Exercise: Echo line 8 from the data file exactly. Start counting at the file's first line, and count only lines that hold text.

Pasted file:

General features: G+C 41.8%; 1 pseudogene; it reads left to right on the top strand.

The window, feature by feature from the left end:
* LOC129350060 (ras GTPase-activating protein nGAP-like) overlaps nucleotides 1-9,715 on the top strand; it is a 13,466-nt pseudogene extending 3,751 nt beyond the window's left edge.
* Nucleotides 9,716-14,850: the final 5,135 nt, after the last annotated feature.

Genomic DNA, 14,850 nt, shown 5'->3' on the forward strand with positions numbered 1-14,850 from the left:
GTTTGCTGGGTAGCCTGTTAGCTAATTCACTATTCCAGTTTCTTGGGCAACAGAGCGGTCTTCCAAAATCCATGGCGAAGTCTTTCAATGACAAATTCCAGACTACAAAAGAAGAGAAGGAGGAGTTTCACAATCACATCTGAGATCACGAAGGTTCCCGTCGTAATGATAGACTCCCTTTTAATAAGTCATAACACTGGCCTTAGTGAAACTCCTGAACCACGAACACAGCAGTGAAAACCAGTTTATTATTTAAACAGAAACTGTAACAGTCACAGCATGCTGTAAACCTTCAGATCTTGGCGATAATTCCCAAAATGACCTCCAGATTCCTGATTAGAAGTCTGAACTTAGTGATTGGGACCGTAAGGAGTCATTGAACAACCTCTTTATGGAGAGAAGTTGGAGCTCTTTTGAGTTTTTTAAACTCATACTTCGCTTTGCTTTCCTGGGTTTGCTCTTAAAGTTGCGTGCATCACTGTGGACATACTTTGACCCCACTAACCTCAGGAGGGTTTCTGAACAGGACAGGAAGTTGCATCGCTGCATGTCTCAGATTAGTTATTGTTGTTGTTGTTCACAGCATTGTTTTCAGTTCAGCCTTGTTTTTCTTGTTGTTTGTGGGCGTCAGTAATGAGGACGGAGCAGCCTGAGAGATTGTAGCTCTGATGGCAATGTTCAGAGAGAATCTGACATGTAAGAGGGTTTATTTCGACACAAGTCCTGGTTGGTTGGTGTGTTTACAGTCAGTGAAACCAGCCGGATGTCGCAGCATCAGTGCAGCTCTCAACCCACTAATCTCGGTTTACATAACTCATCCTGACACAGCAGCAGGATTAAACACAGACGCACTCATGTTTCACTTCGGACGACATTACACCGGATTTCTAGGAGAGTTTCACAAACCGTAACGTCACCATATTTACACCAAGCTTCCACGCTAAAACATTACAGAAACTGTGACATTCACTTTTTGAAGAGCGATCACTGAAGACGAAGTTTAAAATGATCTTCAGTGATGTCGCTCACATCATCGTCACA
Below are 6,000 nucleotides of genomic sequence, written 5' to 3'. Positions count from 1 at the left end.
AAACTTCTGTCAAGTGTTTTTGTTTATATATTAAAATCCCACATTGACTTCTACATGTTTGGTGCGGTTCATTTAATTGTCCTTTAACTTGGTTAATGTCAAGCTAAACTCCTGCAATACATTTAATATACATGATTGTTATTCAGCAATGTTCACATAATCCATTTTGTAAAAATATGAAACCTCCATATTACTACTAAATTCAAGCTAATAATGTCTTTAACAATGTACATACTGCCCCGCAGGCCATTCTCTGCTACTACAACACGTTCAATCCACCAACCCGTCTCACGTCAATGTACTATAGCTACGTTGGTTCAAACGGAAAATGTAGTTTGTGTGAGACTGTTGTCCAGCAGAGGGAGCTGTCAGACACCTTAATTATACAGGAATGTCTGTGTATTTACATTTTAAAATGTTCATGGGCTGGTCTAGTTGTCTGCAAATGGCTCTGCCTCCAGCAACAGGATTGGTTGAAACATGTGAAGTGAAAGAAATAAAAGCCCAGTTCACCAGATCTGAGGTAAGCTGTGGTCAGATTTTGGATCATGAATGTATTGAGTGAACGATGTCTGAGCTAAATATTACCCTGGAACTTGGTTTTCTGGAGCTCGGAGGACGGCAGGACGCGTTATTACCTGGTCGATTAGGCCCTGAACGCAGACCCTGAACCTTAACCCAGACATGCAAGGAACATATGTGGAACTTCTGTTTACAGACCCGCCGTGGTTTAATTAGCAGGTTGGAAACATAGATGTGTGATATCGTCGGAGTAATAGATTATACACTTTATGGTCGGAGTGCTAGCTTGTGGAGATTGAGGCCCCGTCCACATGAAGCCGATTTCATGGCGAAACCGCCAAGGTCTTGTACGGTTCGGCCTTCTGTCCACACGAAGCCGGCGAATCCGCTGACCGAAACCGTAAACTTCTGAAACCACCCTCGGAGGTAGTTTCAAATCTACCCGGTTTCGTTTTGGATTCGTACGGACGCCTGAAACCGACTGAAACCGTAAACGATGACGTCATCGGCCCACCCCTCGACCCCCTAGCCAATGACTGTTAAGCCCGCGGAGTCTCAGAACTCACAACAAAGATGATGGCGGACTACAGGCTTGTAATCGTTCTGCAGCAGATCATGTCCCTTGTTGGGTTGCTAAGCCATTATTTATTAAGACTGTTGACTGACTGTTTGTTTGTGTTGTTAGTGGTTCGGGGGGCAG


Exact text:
AAACTTCTGTCAAGTGTTTTTGTTTATATATTAAAATCCCACATTGACTTCTACATGTTTGGTGCGGTTCATTTAATTGTCCTTTAACTTGGTTAATGTCAAGCTAAACTCCTGCAATACATTTAATATACATGATTGTTATTCAGCAATGTTCACATAATCCATTTTGTAAAAATATGAAACCTCCATATTACTACTAAATTCAAGCTAATAATGTCTTTAACAATGTACATACTGCCCCGCAGGCCATTCTCTGCTACTACAACACGTTCAATCCACCAACCCGTCTCACGTCAATGTACTATAGCTACGTTGGTTCAAACGGAAAATGTAGTTTGTGTGAGACTGTTGTCCAGCAGAGGGAGCTGTCAGACACCTTAATTATACAGGAATGTCTGTGTATTTACATTTTAAAATGTTCATGGGCTGGTCTAGTTGTCTGCAAATGGCTCTGCCTCCAGCAACAGGATTGGTTGAAACATGTGAAGTGAAAGAAATAAAAGCCCAGTTCACCAGATCTGAGGTAAGCTGTGGTCAGATTTTGGATCATGAATGTATTGAGTGAACGATGTCTGAGCTAAATATTACCCTGGAACTTGGTTTTCTGGAGCTCGGAGGACGGCAGGACGCGTTATTACCTGGTCGATTAGGCCCTGAACGCAGACCCTGAACCTTAACCCAGACATGCAAGGAACATATGTGGAACTTCTGTTTACAGACCCGCCGTGGTTTAATTAGCAGGTTGGAAACATAGATGTGTGATATCGTCGGAGTAATAGATTATACACTTTATGGTCGGAGTGCTAGCTTGTGGAGATTGAGGCCCCGTCCACATGAAGCCGATTTCATGGCGAAACCGCCAAGGTCTTGTACGGTTCGGCCTTCTGTCCACACGAAGCCGGCGAATCCGCTGACCGAAACCGTAAACTTCTGAAACCACCCTCGGAGGTAGTTTCAAATCTACCCGGTTTCGTTTTGGATTCGTACGGACGCCTGAAACCGACTGAAACCGTAAACGATGACGTCATCGGCCCACCCCTCGACCCCCTAGCCAATGACTGTTAAGCCCGCGGAGTCTCAGAACTCACAACAAAGATGATGGCGGACTACAGGCTTGTAATCGTTCTGCAGCAGATCATGTCCCTTGTTGGGTTGCTAAGCCATTATTTATTAAGACTGTTGACTGACTGTTTGTTTGTGTTGTTAGTGGTTCGGGGGGCAG